Where: Channel 4
What time: 22:00 every night until Thursday
Verdict: Well worth a watch.
However, the black youth culture that 'Top Boy' portrays does not dictate the plotline - unlike the aforementioned films - and instead acts as a backdrop that subtly guides it.
It makes you feel like it wouldn't matter where the film was set, the overall plot and outcome would be the same. This is a strong improvement from plots that previously relied on this urban backdrop to carry it. Top Boy doesn't rely on the audience to relate to it for it to be successful.
So, meet Durshane - Ashley Walters - or Asher D from So Solid Crew - and Sully - Kane Robinson, or Kano - two mid-twenties drug dealers who've just lost all their stock to gun-wielding adversaries from a different postcode.
These guys are well respected in the Summer House area and want more from life than just bottom level dealers. The answer? Going straight to the top dog, Bobby Raike, who happens to be British gangster-film regular, Geoff Bell.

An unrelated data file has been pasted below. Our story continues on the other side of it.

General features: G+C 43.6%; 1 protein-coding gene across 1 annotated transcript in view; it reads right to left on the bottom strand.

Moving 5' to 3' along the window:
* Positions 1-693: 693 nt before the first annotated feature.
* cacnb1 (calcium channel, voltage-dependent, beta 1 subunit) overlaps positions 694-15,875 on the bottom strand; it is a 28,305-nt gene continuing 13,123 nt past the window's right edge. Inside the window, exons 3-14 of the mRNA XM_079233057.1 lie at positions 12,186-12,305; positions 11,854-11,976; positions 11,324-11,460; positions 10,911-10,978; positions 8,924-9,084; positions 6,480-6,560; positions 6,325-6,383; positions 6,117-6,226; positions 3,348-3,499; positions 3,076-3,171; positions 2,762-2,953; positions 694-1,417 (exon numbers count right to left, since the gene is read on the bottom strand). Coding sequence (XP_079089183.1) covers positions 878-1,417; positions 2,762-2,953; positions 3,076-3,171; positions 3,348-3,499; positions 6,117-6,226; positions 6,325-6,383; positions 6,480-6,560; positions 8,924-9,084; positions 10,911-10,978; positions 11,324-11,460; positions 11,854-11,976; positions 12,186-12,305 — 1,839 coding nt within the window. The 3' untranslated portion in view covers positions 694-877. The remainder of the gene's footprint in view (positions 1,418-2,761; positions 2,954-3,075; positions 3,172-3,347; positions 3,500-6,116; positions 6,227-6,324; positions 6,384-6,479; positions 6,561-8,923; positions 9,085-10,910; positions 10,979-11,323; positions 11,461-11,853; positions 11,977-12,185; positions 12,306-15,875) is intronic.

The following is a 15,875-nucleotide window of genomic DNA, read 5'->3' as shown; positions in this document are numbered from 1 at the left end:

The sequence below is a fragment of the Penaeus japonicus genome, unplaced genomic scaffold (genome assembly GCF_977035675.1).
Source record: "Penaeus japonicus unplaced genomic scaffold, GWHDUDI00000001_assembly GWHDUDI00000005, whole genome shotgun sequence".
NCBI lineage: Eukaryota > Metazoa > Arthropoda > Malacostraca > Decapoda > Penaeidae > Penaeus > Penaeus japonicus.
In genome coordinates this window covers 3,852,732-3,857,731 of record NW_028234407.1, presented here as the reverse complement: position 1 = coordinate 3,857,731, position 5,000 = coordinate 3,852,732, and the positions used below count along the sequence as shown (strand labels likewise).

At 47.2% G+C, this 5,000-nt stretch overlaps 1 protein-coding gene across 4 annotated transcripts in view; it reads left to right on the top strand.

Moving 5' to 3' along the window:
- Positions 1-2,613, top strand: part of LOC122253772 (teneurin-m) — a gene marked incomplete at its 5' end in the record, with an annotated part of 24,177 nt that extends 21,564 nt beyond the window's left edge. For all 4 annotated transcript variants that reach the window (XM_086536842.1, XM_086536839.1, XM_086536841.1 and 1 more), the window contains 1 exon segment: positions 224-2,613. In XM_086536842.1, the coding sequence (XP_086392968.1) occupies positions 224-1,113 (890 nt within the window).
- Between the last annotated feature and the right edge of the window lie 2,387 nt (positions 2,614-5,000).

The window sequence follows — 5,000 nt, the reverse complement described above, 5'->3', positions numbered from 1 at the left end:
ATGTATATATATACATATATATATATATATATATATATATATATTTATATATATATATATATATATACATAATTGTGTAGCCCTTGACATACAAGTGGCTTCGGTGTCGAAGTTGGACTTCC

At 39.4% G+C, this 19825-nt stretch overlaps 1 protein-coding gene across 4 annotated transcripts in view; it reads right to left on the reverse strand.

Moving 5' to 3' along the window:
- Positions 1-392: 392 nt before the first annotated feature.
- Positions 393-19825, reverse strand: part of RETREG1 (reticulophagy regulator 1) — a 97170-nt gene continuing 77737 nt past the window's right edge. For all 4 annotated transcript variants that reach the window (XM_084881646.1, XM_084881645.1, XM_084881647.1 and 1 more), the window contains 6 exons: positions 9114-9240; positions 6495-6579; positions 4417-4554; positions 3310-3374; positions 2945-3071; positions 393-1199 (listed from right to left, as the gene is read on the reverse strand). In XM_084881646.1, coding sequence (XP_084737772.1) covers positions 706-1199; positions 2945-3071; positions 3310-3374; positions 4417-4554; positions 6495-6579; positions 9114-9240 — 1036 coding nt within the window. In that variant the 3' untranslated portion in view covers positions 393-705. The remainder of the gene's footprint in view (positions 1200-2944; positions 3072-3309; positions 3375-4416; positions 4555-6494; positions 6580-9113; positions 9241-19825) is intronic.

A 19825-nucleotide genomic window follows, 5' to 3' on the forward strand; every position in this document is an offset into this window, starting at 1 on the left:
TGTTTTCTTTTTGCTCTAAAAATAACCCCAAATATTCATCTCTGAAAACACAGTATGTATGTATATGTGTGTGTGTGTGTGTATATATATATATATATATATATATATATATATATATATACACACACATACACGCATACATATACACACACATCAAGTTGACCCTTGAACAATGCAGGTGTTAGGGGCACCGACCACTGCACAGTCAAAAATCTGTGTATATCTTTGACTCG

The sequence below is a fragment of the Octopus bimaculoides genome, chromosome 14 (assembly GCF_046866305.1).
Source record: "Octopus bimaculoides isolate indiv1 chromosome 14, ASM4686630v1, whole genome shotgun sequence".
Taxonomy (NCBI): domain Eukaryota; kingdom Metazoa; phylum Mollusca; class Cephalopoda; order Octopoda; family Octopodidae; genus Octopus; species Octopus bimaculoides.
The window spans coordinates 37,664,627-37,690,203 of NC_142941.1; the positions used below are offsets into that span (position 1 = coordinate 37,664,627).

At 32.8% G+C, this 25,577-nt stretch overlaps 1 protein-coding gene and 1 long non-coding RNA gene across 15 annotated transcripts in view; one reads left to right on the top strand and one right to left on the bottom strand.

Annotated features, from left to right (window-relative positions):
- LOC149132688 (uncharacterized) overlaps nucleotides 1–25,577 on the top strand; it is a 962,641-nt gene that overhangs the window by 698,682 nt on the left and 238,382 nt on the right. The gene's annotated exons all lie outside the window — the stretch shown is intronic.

Between these scenes, a young man called Ra'Nell, is coping with his mother's mental health issues before she is institutionalised, leaving him alone. When lacking a parental figure, Ra'Nell looks to Durshane and his gang, hoping to get in on their new business proceedings.
The stories tie together very obviously, there isn't a surprise twist, but that doesn't matter. The plot - for the opener at the very least - is as strong and written as well as any established drama. The acting is spot on, Walters and Robinson both have Durshane and Sulley nailed, they clearly understood what they were trying to portray.
Kudos to Tayo Jarrett - otherwise known as Scorcher - who plays Kamale, leader of the 'London Fields Mandem' - the gents from a different postcode I mentioned earlier. Although his part in the opener was minimal, it was believable; I hope he will be back more by Thursday evening.